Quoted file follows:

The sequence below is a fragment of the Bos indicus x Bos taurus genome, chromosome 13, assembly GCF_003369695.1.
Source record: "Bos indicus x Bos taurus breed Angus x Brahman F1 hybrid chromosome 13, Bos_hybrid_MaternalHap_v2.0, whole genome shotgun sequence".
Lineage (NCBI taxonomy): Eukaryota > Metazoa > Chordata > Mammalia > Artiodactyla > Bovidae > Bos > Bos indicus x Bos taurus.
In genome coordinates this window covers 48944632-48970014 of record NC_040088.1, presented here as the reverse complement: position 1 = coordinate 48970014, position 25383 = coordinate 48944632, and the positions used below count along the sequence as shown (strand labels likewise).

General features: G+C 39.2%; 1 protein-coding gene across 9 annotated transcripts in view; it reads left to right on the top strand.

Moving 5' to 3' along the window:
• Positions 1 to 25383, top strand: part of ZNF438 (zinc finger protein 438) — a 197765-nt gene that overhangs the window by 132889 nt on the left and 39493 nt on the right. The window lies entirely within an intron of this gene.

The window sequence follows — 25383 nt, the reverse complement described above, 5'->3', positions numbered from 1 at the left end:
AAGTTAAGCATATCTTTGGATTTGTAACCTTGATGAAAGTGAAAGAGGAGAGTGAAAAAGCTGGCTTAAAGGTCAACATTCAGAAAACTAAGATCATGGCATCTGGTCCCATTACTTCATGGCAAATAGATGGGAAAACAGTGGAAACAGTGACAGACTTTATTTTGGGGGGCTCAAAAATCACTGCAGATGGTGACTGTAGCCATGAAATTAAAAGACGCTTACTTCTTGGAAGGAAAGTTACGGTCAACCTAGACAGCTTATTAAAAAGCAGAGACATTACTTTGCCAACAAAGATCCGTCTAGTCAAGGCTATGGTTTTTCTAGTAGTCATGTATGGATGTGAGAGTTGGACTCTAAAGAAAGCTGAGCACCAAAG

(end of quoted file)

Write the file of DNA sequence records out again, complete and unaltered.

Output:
The sequence below is a fragment of the Bos indicus x Bos taurus genome, chromosome 13, assembly GCF_003369695.1.
Source record: "Bos indicus x Bos taurus breed Angus x Brahman F1 hybrid chromosome 13, Bos_hybrid_MaternalHap_v2.0, whole genome shotgun sequence".
Lineage (NCBI taxonomy): Eukaryota > Metazoa > Chordata > Mammalia > Artiodactyla > Bovidae > Bos > Bos indicus x Bos taurus.
In genome coordinates this window covers 48944632-48970014 of record NC_040088.1, presented here as the reverse complement: position 1 = coordinate 48970014, position 25383 = coordinate 48944632, and the positions used below count along the sequence as shown (strand labels likewise).

General features: G+C 39.2%; 1 protein-coding gene across 9 annotated transcripts in view; it reads left to right on the top strand.

Moving 5' to 3' along the window:
• Positions 1 to 25383, top strand: part of ZNF438 (zinc finger protein 438) — a 197765-nt gene that overhangs the window by 132889 nt on the left and 39493 nt on the right. The window lies entirely within an intron of this gene.

The window sequence follows — 25383 nt, the reverse complement described above, 5'->3', positions numbered from 1 at the left end:
AAGTTAAGCATATCTTTGGATTTGTAACCTTGATGAAAGTGAAAGAGGAGAGTGAAAAAGCTGGCTTAAAGGTCAACATTCAGAAAACTAAGATCATGGCATCTGGTCCCATTACTTCATGGCAAATAGATGGGAAAACAGTGGAAACAGTGACAGACTTTATTTTGGGGGGCTCAAAAATCACTGCAGATGGTGACTGTAGCCATGAAATTAAAAGACGCTTACTTCTTGGAAGGAAAGTTACGGTCAACCTAGACAGCTTATTAAAAAGCAGAGACATTACTTTGCCAACAAAGATCCGTCTAGTCAAGGCTATGGTTTTTCTAGTAGTCATGTATGGATGTGAGAGTTGGACTCTAAAGAAAGCTGAGCACCAAAG